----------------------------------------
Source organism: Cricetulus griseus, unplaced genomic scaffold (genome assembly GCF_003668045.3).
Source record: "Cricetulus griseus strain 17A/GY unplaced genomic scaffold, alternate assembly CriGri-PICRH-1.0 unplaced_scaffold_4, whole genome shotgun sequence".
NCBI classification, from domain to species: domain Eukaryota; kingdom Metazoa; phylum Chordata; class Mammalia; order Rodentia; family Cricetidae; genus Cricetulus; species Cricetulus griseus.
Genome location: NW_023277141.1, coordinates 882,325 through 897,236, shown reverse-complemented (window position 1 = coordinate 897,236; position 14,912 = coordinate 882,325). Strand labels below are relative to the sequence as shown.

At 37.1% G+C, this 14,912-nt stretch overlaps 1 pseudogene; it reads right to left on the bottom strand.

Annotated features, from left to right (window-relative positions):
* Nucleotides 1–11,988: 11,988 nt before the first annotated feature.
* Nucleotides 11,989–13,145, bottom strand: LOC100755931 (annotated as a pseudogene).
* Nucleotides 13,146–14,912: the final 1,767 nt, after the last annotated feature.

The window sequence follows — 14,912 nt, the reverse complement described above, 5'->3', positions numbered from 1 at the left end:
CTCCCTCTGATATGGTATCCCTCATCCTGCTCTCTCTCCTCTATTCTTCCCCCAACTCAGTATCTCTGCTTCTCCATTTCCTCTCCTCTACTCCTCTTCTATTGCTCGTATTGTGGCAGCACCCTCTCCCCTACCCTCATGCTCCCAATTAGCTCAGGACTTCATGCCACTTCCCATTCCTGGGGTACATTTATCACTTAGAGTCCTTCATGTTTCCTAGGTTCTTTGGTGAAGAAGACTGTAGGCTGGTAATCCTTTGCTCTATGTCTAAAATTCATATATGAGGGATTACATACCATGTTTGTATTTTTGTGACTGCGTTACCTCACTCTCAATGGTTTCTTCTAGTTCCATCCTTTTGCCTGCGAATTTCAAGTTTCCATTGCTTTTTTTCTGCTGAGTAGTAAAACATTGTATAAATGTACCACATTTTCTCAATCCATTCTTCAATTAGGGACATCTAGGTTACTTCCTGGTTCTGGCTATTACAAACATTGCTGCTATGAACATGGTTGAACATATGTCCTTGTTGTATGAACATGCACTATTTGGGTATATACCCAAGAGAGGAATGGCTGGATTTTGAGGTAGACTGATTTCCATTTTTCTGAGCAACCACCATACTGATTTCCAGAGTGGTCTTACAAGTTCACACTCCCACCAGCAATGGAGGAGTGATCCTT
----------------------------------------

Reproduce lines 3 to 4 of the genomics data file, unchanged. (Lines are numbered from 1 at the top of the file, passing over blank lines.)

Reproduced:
NCBI classification, from domain to species: domain Eukaryota; kingdom Metazoa; phylum Chordata; class Mammalia; order Rodentia; family Cricetidae; genus Cricetulus; species Cricetulus griseus.
Genome location: NW_023277141.1, coordinates 882,325 through 897,236, shown reverse-complemented (window position 1 = coordinate 897,236; position 14,912 = coordinate 882,325). Strand labels below are relative to the sequence as shown.